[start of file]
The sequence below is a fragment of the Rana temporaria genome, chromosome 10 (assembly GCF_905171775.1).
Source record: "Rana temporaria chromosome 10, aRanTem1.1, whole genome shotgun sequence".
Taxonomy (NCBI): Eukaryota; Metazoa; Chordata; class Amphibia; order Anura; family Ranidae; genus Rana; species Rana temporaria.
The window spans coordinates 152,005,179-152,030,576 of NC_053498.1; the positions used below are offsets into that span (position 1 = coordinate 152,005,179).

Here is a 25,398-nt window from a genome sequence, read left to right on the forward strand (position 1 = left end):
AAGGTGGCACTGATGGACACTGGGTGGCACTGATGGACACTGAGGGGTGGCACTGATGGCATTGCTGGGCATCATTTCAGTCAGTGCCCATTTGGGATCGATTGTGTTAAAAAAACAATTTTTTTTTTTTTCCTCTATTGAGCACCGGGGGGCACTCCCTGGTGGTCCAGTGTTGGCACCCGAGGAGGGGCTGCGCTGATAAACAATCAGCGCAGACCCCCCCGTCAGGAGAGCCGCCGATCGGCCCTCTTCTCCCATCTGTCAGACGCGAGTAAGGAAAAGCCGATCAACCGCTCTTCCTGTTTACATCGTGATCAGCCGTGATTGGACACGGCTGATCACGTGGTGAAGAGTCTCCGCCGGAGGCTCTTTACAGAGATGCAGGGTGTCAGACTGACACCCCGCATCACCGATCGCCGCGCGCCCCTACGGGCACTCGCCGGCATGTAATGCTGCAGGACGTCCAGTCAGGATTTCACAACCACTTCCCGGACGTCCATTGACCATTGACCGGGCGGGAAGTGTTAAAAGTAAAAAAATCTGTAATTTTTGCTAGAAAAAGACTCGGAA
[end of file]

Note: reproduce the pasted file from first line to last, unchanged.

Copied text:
The sequence below is a fragment of the Rana temporaria genome, chromosome 10 (assembly GCF_905171775.1).
Source record: "Rana temporaria chromosome 10, aRanTem1.1, whole genome shotgun sequence".
Taxonomy (NCBI): Eukaryota; Metazoa; Chordata; class Amphibia; order Anura; family Ranidae; genus Rana; species Rana temporaria.
The window spans coordinates 152,005,179-152,030,576 of NC_053498.1; the positions used below are offsets into that span (position 1 = coordinate 152,005,179).

Here is a 25,398-nt window from a genome sequence, read left to right on the forward strand (position 1 = left end):
AAGGTGGCACTGATGGACACTGGGTGGCACTGATGGACACTGAGGGGTGGCACTGATGGCATTGCTGGGCATCATTTCAGTCAGTGCCCATTTGGGATCGATTGTGTTAAAAAAACAATTTTTTTTTTTTTCCTCTATTGAGCACCGGGGGGCACTCCCTGGTGGTCCAGTGTTGGCACCCGAGGAGGGGCTGCGCTGATAAACAATCAGCGCAGACCCCCCCGTCAGGAGAGCCGCCGATCGGCCCTCTTCTCCCATCTGTCAGACGCGAGTAAGGAAAAGCCGATCAACCGCTCTTCCTGTTTACATCGTGATCAGCCGTGATTGGACACGGCTGATCACGTGGTGAAGAGTCTCCGCCGGAGGCTCTTTACAGAGATGCAGGGTGTCAGACTGACACCCCGCATCACCGATCGCCGCGCGCCCCTACGGGCACTCGCCGGCATGTAATGCTGCAGGACGTCCAGTCAGGATTTCACAACCACTTCCCGGACGTCCATTGACCATTGACCGGGCGGGAAGTGTTAAAAGTAAAAAAATCTGTAATTTTTGCTAGAAAAAGACTCGGAA